- Data Date:
- Visualization Date: October 2, 2005
Black Canyon of the Gunnison National Park is a small park that encompasses the steep-walled canyons of the Gunnison River, which drains snowmelt from the Rocky Mountains in western Colorado. Although the elevation of canyon top is roughly level from the park’s eastern to western ends, the river drops about 300 meters (984 feet) from one end of the park to the other. The gradient is about 95 feet per mile, making it one of the steepest river descents in North America. Upstream—to the east—lies the Curecanti National Recreational Area, whose reservoirs (visible in the large-version image) have transformed the character of the Gunnison River. Where the river once had a seasonal cycle in which it flowed as a raging torrent in late spring and retreated to a gentle trickle by late summer, now it has a steady, year-round flow.
This natural-color image centers on the Black Canyon of the Gunnison River, which snakes diagonally across the scene from lower right to upper left. The canyon depths appear charcoal-colored, while the canyon rim landscape appears to have some forest cover (green). Roughly 600 meters (1,968 feet) below the rim of the Black Canyon lies the dark blue waters of the Gunnison River. To the northeast of the park, numerous streams and feeder canyons appear to flow toward the larger chasm. In the west, the white and yellow-toned rock is exposed Dakota sandstone. A grid of lush green fields is interleaved with the bright rock. This image was made from data collected by the Enhanced Thematic Mapper Plus sensor on the Landsat 7 satellite on September 12, 2000. The imagery uses data from red, green, and blue wavelengths (ETM+ bands 3, 2, & 1).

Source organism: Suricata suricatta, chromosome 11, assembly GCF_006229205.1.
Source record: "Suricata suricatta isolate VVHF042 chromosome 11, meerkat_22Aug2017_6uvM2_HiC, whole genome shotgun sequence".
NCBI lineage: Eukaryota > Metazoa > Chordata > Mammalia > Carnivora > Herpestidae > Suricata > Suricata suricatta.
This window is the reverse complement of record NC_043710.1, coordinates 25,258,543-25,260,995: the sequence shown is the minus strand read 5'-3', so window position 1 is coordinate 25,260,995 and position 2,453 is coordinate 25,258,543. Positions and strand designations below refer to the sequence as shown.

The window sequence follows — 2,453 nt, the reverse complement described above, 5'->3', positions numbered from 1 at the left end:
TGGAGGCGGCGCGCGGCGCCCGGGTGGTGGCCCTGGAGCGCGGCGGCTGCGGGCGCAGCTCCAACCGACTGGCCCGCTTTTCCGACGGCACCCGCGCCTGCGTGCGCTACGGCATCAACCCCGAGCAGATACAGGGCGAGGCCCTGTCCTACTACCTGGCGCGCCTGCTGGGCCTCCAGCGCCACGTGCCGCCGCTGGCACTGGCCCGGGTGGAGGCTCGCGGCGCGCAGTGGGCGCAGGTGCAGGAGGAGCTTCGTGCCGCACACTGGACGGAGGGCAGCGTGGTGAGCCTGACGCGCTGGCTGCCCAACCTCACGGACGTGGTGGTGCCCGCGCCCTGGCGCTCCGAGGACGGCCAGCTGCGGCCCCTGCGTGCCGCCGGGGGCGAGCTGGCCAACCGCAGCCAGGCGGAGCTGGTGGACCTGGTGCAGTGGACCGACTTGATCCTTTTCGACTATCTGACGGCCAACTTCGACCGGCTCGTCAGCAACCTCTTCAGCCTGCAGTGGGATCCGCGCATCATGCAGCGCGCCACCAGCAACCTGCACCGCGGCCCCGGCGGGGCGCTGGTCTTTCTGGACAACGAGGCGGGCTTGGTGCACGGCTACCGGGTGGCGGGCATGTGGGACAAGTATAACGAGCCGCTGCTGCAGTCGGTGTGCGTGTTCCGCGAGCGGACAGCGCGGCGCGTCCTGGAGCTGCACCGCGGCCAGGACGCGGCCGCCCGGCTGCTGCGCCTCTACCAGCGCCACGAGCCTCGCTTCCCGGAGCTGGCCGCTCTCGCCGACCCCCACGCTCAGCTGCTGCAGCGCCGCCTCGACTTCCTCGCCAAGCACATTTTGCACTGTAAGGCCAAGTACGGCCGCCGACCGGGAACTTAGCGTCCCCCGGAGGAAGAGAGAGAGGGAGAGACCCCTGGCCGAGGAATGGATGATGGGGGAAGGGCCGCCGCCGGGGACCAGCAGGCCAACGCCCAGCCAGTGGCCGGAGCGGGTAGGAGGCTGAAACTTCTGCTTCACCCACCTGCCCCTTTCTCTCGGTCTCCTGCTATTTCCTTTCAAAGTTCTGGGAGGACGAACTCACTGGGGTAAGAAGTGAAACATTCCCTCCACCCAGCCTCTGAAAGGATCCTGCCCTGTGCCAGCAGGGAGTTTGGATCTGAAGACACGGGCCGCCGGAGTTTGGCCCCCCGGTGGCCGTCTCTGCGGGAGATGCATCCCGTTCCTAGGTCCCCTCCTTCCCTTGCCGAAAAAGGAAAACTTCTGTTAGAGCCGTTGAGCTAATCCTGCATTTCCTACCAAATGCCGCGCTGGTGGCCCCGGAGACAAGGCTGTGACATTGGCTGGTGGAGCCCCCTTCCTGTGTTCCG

Among the interesting geologic features of the Black Canyon is that a number of apparent “feeder canyons” actually stop and run dry, or in some cases slope in the wrong direction for water to flow into the canyon. Geologists believe that after eroding the landscape for 10-15 million years, the west-flowing Gunnison River finally carved the Black Canyon all the way down into very hard, Precambrian Era rocks, about 2 million years ago. (These rocks are often called “basement” rocks because they are usually buried deep beneath the Earth’s surface). The rock is so hard that once the river carved the canyon into it, the Gunnison could no longer change course. Other, less-entrenched streams in the region have shifted to a more north-flowing drainage pattern in response to a change in the tilt of the surrounding terrain. The west-flowing Gunnison, however, is essentially trapped in the hard, Precambrian rock of the Black Canyon.
NASA image created by Jesse Allen, Earth Observatory, using data obtained courtesy of the University of Maryland’s Global Land Cover Facility.
This image record originally appeared on the Earth Observatory. Click here to view the full, original record.